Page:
Publishing content from individual lawyers will help to build their personal reputations and credibility, whilst also creating a human face for your firm. A conversational writing style can significantly increase levels of engagement of a piece of content, and also open up a dialogue with customers and prospects. People are much more likely to engage with someone who’s an expert in their field, and who also engenders emotional and empathetic connections with them whilst remaining relevant and interesting.

A touch of humour, controversy, strong opinions, linking topics to local or relevant news, or bringing in interesting twists on old topics, can all help to engage deeply with your audience. No-one wants to read something that’s boring, or they feel isn’t written for them. Good examples include the Morton Fraser blog and the Charles Russell Speechly’s blog, where the content is delivered in a friendly and conversational way and is tied in with topical news to engage readers better and hook them from the start.

4Don’t limit your content to text

According to Dr. James McQuivey of Forrester Research, “a minute of video is worth 1.8 million words.” Incorporating visual elements into your content marketing strategy can add a real human face to your firm. We recommend identifying people within your firm who have the talent for face-to-face communication and build video content into your content plan. A great example of this can be seen on the Mishcon de Reya website, where within the 'Mishcon Thinks' section they publish a series of really engaging films that "explore topics affecting our clients, our business and the social, political and economic landscape at large.'

5. Encourage feedback about your content

If you understand your audience, and produce content they ‘get’ and value, you should automatically see engagement levels growing. That said, it never hurts to encourage people to comment on your posts. Why should you care? Well, because high levels of engagement are a great indicator that your content strategy is having the desired impacts of increasing visibility of your brand online, and driving traffic (and ultimately leads) to your website.

Whether it’s an invitation to comment on your blog post, or inviting comments on content you’ve shared on social media, it’s hugely valuable to encourage people to engage with your content, and to listen to their thoughts on whatever topic you are discussing.

If you're interested in learning more on this subject then we'll be publishing a blog post soon around measuring content engagement and the metrics that matter- subscribe to our blog alerts to make sure you don't miss out.  And in the meantime, here are a few great tips to get AND keep the conversation going.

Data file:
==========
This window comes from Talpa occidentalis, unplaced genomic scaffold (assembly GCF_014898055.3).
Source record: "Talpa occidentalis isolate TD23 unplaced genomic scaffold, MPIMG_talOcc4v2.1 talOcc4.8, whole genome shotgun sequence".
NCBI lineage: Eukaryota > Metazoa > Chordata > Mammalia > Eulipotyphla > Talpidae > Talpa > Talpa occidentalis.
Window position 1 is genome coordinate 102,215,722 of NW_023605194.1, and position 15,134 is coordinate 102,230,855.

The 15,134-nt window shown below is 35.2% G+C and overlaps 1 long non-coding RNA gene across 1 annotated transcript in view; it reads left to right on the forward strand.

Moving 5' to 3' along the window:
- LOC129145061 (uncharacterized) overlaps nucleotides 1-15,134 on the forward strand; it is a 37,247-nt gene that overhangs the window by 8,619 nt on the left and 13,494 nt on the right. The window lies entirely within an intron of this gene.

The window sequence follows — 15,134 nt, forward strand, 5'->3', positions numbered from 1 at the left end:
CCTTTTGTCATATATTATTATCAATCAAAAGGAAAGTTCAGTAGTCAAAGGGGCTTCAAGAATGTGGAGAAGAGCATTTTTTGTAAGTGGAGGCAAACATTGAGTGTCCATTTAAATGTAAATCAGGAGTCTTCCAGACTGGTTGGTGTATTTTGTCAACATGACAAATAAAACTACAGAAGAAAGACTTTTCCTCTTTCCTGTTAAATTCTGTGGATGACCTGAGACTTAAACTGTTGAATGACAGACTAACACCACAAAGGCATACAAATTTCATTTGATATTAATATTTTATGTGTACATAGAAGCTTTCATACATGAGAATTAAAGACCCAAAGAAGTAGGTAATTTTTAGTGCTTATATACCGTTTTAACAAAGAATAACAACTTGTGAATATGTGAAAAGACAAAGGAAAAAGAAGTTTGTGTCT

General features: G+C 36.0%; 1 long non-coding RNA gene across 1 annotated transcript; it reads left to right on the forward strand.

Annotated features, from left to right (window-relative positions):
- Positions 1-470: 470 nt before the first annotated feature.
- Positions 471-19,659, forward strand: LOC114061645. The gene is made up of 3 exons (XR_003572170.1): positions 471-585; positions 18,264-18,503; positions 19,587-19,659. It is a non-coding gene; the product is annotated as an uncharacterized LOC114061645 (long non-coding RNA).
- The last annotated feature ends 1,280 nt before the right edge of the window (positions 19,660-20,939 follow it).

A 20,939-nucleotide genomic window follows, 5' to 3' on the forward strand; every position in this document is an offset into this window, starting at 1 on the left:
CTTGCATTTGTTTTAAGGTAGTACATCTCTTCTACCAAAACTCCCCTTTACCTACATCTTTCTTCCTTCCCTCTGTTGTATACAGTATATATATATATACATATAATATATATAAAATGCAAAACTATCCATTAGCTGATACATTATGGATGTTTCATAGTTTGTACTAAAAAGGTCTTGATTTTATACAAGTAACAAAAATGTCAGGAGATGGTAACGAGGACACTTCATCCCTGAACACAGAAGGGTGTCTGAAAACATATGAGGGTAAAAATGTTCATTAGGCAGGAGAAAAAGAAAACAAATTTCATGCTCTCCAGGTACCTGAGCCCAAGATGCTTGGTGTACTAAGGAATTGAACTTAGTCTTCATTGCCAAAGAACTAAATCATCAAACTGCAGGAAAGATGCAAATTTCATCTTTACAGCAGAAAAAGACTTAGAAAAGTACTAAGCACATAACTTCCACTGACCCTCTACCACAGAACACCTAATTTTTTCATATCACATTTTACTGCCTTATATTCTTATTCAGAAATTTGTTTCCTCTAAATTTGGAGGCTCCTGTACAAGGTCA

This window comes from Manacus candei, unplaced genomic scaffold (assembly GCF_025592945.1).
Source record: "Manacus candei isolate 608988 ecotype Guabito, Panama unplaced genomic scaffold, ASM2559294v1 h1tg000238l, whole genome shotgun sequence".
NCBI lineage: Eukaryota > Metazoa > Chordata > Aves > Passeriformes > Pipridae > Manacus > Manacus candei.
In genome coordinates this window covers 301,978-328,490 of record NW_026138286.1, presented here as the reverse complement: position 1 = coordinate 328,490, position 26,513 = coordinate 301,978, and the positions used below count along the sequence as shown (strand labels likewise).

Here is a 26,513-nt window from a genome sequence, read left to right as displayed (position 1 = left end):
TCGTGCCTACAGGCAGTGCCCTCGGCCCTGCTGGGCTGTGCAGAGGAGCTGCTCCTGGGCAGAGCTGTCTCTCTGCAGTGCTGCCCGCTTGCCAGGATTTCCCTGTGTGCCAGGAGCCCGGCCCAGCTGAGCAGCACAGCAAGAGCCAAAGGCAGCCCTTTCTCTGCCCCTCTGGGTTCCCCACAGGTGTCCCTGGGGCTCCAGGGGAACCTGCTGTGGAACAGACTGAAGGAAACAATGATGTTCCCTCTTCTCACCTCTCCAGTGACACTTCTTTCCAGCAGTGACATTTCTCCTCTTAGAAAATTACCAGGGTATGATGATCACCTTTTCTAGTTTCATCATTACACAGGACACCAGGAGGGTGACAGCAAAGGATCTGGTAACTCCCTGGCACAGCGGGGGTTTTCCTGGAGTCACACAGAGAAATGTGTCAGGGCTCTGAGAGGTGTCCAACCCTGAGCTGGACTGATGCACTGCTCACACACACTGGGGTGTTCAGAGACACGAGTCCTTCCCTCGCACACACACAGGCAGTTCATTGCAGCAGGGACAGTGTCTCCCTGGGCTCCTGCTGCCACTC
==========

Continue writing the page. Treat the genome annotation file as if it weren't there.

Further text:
6. Appoint a content ‘Editor’

In many businesses, this is likely to be the individual who wrote the content plan. This person plays an important role in the success of your content strategy by acting as the editor/proof-reader and arbitrator of the content submitted.  And crucially, they will ensure that the content meets the criteria set out in the plan, and make any neccessary changes to ensure legalese and jargon are kept to an absolute minimum. 

Next steps

So hopefully we've now set you on the right thinking path when it comes to creating digital content that your audience truly views as valuable, and in turn, delivers results for your firm.  

Your starting point should be to concentrate on understanding your audience and their needs. You’ll then be in a great position to create your content plan, setting out clear guidelines on exactly how you are going to talk to customers and prospects. By doing so you'll avoid the risk of alienating people with confusing content, and instead, benefit from a strategic approach that allows individual experts to develop empathetic relationships, wherein people trust them as approachable experts. Or to put in another way, and to coin a favorite phrase of mine from @mikegrehan from Acronym;

“Don't slug it out with everyone else at the I-want-to-buy moments. Reach these customers before your competition does in the I-want-to-know moments.”

So what do you think? Are you a lawyer who’s also a content marketing trailblazer? What would you add to my list? Feel free to add your thoughts in the comments below. On the other hand, if you’re an ambitious firm who needs some help to ramp up your content marketing, please get in touch, we'd love to hear from you.